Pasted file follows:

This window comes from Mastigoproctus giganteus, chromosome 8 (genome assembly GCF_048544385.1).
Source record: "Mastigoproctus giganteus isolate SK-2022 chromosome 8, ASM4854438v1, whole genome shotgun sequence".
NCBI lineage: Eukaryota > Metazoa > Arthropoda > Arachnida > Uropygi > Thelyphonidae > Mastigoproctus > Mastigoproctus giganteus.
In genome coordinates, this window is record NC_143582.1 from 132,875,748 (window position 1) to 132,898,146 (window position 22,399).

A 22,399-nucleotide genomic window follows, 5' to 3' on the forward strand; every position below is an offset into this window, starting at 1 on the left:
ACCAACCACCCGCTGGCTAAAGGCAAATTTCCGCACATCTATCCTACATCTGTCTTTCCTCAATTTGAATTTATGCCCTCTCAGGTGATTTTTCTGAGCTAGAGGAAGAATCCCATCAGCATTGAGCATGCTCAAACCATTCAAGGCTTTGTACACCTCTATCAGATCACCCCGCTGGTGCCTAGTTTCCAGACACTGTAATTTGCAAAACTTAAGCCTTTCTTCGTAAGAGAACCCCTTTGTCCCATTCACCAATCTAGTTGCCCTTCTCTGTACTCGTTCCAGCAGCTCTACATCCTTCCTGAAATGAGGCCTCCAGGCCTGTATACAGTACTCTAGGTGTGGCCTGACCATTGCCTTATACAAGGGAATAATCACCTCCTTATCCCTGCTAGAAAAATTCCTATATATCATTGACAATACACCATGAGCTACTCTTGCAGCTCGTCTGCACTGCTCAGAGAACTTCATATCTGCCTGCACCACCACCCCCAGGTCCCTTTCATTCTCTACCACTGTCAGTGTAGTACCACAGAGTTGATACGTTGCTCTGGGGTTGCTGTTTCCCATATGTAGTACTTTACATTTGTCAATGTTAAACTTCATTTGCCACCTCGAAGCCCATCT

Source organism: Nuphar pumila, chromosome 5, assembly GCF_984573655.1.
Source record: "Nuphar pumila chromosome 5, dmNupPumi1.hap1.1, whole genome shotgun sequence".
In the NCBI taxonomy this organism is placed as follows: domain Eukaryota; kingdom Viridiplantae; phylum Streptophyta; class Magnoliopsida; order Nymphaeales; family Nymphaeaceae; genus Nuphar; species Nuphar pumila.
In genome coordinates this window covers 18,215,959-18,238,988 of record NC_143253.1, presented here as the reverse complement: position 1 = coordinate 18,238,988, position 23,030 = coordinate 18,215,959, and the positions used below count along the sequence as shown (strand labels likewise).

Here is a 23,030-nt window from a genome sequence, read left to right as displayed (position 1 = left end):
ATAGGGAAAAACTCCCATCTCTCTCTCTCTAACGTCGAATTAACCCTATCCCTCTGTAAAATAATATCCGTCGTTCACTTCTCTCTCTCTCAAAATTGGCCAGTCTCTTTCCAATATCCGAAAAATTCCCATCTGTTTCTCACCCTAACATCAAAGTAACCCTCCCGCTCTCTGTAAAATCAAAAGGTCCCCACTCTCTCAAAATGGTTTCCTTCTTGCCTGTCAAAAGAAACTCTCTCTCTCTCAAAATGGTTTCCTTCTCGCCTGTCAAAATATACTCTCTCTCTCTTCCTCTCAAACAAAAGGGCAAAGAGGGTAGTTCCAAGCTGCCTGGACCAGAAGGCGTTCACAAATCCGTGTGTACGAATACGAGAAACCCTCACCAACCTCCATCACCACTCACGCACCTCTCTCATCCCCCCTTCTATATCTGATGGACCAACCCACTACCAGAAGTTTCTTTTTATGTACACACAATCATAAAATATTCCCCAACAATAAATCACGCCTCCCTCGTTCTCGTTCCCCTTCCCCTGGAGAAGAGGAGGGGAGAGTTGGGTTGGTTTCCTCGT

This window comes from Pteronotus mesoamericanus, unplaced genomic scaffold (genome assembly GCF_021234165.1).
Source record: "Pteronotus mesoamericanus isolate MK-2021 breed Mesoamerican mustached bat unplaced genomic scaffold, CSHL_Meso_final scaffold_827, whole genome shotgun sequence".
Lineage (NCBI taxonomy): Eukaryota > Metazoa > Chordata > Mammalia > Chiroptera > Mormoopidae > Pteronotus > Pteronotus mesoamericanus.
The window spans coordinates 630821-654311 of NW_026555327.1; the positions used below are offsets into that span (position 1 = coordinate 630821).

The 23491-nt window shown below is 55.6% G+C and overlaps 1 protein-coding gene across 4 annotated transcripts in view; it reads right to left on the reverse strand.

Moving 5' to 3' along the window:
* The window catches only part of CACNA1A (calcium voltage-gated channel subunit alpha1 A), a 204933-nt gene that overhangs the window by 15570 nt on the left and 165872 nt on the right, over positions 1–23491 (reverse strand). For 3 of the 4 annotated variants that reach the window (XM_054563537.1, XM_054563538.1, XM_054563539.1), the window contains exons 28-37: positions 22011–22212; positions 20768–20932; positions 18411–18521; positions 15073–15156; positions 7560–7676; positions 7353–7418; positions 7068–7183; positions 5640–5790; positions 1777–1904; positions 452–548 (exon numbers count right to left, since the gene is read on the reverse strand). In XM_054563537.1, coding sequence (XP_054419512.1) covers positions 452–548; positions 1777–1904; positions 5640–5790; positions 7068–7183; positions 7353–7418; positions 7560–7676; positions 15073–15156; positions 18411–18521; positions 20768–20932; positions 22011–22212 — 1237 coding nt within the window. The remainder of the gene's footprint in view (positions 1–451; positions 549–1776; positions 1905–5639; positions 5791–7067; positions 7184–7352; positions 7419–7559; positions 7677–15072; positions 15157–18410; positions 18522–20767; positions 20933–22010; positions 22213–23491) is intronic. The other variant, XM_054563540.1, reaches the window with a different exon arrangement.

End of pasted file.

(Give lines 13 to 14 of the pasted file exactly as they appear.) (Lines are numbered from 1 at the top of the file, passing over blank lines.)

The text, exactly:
This window comes from Pteronotus mesoamericanus, unplaced genomic scaffold (genome assembly GCF_021234165.1).
Source record: "Pteronotus mesoamericanus isolate MK-2021 breed Mesoamerican mustached bat unplaced genomic scaffold, CSHL_Meso_final scaffold_827, whole genome shotgun sequence".